The medieval walled citadel city of Mdina is perched on a rocky outcrop in the south-west of Malta.
Mdina has been a place of sanctuary since the Bronze Age because of its naturally defensible location. The city served as the Malta’s capital from antiquity to the medieval period and during that period was the centre of the Maltese nobility and religious establishments.
Nicknamed the Silent City (only 300 inhabitants), Mdina is an elegant and well preserved fortified city. Within its solid walls lay a fascinating maze of twisting narrow alleyways flanked by yellow-sand stoned Baroque influenced architecture, some with hidden courtyards and adorned with elaborate balconies, balustrades and door knockers.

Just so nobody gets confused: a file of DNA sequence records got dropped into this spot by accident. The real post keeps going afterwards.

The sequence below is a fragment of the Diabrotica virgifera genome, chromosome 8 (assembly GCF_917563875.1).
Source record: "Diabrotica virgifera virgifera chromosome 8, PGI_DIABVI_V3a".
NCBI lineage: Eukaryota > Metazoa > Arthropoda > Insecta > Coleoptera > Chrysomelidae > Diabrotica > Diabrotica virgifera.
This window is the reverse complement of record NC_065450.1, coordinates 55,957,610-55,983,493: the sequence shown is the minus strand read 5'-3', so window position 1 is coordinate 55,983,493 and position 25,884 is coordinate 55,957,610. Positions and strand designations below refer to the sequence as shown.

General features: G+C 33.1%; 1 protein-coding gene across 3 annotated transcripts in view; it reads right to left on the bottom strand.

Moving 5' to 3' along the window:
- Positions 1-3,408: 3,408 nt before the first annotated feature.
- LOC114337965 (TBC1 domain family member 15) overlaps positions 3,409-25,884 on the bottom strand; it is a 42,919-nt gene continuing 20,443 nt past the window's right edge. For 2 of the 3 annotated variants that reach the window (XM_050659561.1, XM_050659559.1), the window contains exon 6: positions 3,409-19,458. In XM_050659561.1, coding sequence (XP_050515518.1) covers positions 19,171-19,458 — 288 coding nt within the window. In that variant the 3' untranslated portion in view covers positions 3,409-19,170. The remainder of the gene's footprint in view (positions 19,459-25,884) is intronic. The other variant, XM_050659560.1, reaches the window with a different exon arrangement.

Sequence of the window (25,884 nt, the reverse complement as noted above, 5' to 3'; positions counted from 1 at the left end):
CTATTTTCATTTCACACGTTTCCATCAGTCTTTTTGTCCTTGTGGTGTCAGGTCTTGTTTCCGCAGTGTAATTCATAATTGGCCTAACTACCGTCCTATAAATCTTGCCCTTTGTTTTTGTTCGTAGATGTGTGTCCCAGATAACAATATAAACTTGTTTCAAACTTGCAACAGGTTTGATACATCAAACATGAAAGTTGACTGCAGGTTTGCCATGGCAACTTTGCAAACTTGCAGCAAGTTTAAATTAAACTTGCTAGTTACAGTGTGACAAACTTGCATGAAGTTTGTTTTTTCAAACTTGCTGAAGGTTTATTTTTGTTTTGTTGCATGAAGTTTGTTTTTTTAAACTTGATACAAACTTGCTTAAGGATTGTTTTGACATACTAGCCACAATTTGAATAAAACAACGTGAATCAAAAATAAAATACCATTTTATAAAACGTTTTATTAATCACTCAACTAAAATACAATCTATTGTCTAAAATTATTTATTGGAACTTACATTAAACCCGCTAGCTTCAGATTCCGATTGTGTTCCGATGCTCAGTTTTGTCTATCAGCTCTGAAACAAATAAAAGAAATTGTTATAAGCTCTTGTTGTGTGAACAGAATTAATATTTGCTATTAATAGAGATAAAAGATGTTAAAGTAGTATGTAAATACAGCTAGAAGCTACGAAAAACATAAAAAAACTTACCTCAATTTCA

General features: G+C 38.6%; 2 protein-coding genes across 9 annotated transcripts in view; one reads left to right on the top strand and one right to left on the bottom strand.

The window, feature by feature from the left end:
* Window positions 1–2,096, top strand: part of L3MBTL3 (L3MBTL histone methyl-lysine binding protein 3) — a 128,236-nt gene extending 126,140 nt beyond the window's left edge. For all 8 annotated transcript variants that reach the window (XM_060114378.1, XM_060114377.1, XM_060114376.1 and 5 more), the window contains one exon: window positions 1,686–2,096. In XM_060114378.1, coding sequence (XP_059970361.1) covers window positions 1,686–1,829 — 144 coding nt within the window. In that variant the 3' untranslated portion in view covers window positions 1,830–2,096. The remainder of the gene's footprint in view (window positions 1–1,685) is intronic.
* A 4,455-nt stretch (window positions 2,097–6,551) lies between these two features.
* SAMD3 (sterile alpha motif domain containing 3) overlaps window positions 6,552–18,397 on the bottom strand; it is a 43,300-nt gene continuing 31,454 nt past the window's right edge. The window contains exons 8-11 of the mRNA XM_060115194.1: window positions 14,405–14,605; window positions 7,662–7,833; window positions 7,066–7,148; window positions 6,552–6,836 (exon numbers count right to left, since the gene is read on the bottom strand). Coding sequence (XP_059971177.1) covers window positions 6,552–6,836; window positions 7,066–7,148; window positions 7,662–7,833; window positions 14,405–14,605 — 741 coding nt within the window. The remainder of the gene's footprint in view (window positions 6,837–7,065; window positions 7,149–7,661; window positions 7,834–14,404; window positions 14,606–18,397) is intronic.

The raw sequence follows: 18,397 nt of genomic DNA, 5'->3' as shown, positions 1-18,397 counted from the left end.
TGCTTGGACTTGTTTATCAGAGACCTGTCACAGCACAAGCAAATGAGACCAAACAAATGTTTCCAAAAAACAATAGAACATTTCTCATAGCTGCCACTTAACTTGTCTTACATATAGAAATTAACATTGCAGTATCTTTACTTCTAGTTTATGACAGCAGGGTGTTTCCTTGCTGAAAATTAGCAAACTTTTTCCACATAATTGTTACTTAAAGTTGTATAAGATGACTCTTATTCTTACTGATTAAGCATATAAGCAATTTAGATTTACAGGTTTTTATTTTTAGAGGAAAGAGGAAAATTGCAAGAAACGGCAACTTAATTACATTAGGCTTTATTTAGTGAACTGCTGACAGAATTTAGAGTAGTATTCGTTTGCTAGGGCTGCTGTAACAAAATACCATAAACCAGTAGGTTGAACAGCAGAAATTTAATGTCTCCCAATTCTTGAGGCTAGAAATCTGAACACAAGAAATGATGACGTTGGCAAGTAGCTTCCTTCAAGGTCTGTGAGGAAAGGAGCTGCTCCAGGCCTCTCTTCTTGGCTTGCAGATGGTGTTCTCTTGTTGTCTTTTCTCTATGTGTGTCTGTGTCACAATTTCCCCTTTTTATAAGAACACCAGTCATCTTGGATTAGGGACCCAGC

In the city’s heart is the Metropolitan Cathedral of Saint Paul, founded in the 12th century on the very site where Publius, Roman Governor of Malta, met St. Paul following his shipwreck.
Mdina is on the tentative list of UNESCO World Heritage Site and is a popular tourist attraction in Malta.
All images, text and content are copyright Steven Sklifas.